In this Book

Disturbers of the Peace
summary

Exploring the prevalence of madness in Caribbean texts written in English in the mid-twentieth century, Kelly Baker Josephs focuses on celebrated writers such as Jean Rhys, V. S. Naipaul, and Derek Walcott as well as on understudied writers such as Sylvia Wynter and Erna Brodber. Because mad figures appear frequently in Caribbean literature from French, Spanish, and English traditions—in roles ranging from bit parts to first-person narrators—the author regards madness as a part of the West Indian literary aesthetic. The relatively condensed decolonization of the anglophone islands during the 1960s and 1970s, she argues, makes literature written in English during this time especially rich for an examination of the function of madness in literary critiques of colonialism and in the Caribbean project of nation-making.

In drawing connections between madness and literature, gender, and religion, this book speaks not only to the field of Caribbean studies but also to colonial and postcolonial literature in general. The volume closes with a study of twenty-first-century literature of the Caribbean diaspora, demonstrating that Caribbean writers still turn to representations of madness to depict their changing worlds.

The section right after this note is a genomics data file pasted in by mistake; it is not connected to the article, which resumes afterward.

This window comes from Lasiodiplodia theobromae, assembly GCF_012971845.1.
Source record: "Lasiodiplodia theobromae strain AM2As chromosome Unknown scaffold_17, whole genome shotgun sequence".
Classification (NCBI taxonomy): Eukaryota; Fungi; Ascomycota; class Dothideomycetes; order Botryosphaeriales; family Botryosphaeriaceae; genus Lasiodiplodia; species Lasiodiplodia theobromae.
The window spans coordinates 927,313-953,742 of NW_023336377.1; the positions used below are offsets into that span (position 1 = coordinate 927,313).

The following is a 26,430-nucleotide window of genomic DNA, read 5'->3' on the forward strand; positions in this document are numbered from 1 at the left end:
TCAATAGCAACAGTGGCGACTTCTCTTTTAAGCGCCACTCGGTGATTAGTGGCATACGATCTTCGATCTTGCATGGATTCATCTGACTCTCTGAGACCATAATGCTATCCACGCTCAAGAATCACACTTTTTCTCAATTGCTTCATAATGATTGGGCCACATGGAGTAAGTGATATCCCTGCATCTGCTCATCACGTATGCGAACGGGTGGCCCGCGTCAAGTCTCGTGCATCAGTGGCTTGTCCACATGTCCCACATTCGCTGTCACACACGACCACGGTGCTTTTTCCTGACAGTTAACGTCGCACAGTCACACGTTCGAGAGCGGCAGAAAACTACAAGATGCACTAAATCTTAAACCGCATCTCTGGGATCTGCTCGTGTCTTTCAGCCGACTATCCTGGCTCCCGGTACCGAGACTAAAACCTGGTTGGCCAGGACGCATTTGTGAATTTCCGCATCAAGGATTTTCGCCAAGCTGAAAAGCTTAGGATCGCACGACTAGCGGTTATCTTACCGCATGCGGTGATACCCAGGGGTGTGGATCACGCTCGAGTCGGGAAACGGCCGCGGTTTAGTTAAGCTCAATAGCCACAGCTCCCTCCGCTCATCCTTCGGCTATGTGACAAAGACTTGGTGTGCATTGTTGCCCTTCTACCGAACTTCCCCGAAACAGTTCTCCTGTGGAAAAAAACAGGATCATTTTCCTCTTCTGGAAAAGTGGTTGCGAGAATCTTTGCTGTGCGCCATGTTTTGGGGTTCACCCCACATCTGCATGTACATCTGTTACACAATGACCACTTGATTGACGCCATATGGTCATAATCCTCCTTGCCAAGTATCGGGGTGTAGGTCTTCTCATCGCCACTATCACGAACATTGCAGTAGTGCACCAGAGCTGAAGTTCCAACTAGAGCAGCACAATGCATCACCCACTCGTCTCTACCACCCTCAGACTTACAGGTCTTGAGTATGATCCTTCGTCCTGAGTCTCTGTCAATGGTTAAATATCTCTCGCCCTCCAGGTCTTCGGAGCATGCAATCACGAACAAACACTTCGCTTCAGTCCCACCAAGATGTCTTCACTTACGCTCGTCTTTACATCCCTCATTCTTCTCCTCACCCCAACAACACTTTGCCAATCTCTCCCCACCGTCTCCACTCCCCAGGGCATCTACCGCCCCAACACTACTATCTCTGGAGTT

Table of Contents

  1. Cover
  2. pp. 1-1
  3. restricted access Download |
  1. Title Page, About the Series, Copyright, Dedication
  2. pp. 2-7
  3. restricted access Download |
  1. Contents
  2. pp. vii-viii
  3. restricted access Download |
  1. Acknowledgments
  2. pp. ix-xiv
  3. restricted access Download |
  1. Introduction: Madness, Caribbeanness, and the Process of Nation Building
  2. pp. 1-22
  3. restricted access Download |
  1. 1. Manias and Messiahs
  2. pp. 23-44
  3. restricted access Download |
  1. 2 The Necessity for Madness
  2. pp. 45-68
  3. restricted access Download |
  1. 3. “Fighting Mad”
  2. pp. 69-92
  3. restricted access Download |
  1. 4. Shared Dreams and Collective Delirium in Derek Walcott’s Dream on Monkey Mountain
  2. pp. 93-118
  3. restricted access Download |
  1. 5. “Claims to Social Identity”
  2. pp. 119-142
  3. restricted access Download |
  1. Epilogue
  2. pp. 143-164
  3. restricted access Download |
  1. Notes
  2. pp. 165-186
  3. restricted access Download |
  1. Index
  2. pp. 187-191
  3. restricted access Download |
  1. Other Works in the Series
  2. pp. 208-208
  3. restricted access Download |
Back To Top

This website uses cookies to ensure you get the best experience on our website. Without cookies your experience may not be seamless.